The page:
Filed under: Interviews
During a recent interview with Don McKellar, I had the privilege of talking to the multi-talented Canadian about his inspiration for Childstar, the acting process, and what it is like being fluid between acting, directing, and writing.
Candice Coughlin: Regarding Childstar, I wanted to know how you got the idea for the film and what inspired it?
Don McKellar: Well, the thing that really inspired it was this encounter I had with Haley Joel Osment at a post-Oscar party. I've been struggling with Hollywood, going back and forth the last couple of years and questioning why I've been making movies and so forth, and then I met this kid at the bar, and I was talking to him for a while before I realized that I was talking to a teenager, even a pre-pubescent kid in fact and I just, uh, something about him struck me as so odd, this sort of unnatural pre-mature maturity in this child-like shell. When I came back to Canada, he sort of stuck on me as a symbol of my experiences in Hollywood. And then, from that, well, the idea of the movie came about.
CC: So it just manifested from there?
DM: I didn't think of it for a while -- but it just sort of stuck in my head -- that it seemed like such a powerful image of not just movie making but American pop-culture and media influence and, there it was.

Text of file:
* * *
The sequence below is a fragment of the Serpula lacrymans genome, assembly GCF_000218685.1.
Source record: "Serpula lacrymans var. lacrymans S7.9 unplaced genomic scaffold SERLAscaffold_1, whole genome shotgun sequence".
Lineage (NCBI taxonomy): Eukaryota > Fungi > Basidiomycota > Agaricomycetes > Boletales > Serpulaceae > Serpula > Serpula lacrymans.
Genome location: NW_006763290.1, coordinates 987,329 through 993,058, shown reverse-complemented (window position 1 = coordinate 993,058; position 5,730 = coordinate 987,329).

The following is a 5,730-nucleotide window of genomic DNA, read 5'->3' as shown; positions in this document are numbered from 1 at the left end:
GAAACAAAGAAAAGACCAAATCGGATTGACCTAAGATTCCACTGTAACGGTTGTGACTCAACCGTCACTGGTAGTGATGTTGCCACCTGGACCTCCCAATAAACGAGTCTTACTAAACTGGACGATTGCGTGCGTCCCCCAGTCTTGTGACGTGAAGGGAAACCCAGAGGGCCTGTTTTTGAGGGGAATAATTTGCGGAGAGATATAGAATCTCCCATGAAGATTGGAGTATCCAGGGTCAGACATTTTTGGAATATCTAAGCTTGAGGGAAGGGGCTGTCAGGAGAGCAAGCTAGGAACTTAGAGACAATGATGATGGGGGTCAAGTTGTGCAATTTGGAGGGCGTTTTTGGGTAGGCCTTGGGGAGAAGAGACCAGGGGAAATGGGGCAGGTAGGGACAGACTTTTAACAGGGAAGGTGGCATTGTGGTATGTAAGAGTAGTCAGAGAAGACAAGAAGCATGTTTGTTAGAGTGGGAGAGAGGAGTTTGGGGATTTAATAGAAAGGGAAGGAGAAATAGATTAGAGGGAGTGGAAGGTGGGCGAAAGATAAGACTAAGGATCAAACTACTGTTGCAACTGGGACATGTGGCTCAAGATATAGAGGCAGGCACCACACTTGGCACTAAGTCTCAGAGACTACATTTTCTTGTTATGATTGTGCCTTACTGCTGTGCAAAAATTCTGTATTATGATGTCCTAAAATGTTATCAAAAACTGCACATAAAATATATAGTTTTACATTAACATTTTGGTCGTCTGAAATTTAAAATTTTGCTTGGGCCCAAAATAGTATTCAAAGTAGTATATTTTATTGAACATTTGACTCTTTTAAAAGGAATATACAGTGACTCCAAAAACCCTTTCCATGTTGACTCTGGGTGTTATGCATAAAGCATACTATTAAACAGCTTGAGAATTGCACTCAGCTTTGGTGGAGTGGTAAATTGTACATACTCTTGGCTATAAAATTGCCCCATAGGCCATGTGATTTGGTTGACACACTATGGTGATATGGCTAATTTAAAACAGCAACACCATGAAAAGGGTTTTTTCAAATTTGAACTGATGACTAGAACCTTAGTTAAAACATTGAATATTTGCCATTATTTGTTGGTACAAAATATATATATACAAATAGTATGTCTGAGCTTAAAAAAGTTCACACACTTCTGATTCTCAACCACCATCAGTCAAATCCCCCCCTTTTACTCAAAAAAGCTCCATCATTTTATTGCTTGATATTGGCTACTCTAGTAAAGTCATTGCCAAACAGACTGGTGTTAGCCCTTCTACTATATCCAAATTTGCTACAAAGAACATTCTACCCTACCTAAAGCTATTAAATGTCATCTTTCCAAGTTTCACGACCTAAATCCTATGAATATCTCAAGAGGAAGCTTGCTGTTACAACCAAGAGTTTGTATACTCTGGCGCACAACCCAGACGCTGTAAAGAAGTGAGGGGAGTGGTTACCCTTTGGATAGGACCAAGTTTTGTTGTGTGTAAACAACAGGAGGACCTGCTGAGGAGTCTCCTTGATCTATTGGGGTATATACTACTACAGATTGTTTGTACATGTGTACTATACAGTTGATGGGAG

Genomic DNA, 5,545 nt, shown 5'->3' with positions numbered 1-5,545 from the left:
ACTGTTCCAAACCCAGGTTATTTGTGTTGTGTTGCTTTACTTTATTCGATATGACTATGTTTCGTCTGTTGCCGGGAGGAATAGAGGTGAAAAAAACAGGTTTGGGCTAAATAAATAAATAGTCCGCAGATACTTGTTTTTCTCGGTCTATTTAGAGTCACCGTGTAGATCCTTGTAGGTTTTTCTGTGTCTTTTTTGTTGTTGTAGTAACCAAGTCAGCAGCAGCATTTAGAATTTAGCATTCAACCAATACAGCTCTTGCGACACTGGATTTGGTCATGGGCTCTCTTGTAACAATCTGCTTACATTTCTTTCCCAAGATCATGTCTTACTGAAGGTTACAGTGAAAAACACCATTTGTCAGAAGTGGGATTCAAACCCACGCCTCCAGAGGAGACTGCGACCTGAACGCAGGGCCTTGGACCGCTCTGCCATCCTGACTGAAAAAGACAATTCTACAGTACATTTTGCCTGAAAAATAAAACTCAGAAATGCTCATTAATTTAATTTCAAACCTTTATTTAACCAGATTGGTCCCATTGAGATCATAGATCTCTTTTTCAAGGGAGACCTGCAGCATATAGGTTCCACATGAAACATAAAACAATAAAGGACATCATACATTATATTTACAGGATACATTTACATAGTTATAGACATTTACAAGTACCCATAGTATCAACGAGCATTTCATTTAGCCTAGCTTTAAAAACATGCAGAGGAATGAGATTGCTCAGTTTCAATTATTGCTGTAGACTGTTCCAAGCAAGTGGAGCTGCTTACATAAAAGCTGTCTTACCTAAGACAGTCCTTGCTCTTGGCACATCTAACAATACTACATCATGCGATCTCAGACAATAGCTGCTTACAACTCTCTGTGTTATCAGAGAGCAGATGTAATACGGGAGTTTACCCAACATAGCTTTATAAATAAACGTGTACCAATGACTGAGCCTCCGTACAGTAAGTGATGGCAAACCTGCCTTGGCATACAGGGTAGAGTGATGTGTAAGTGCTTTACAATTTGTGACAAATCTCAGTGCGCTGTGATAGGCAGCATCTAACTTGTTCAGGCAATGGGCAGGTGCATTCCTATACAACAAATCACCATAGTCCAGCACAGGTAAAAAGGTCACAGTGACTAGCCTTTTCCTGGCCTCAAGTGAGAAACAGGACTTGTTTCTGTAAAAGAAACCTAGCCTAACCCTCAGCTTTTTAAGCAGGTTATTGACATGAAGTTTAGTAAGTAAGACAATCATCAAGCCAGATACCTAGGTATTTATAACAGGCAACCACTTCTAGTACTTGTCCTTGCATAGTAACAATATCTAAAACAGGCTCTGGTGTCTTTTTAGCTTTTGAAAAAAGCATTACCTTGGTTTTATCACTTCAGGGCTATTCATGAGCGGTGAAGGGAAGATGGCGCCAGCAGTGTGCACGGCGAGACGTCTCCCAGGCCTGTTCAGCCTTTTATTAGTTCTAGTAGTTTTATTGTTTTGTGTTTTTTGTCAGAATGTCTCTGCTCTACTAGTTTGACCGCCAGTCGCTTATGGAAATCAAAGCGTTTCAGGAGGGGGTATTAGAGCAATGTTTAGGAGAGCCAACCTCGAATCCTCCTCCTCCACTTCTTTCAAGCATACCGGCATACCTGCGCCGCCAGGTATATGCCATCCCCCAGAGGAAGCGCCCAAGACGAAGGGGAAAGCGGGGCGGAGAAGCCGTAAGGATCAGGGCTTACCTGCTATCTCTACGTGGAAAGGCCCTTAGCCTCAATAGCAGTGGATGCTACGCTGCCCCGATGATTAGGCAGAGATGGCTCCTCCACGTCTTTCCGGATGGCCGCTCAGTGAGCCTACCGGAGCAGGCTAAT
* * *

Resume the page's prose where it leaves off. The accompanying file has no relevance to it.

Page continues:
CC: With this film, you wrote, directed, and acted. I wanted to know what that experience was like for you?
DM: I do like doing them all, all different disciplines, they all come from the same place to me -- they are not as separate as people sometimes claim and for me, it just makes sense. I enjoy writing and I think it is in a way, the most important, probably serving the most important of the disciplines when it comes to movie making -- but I also find it a pain in the ass and uh, I love directing, directing is great, you know, because you are in control and people respect you and you have power. But the thing about directing is that it takes forever and you're stuck with it for years and years -- it is nice to act every now and then and to be pampered and given lots of perks. So for me, it is a rush to do them all. I am not saying that it would work for everyone, but certainly nice work if you can get it. On the set, you know, I think the way I make it work is by surrounding myself with lots of people who help out -- giving authority and control, or at least listening to a lot of my crew and the people moving around the set, my producers, my AD, my cinematographer, my cast -- I think the secret is to give up to some of that control.
CC: Is there something you took away from this film that you learned, perhaps about the film process or on a personal level, something you can reflect on?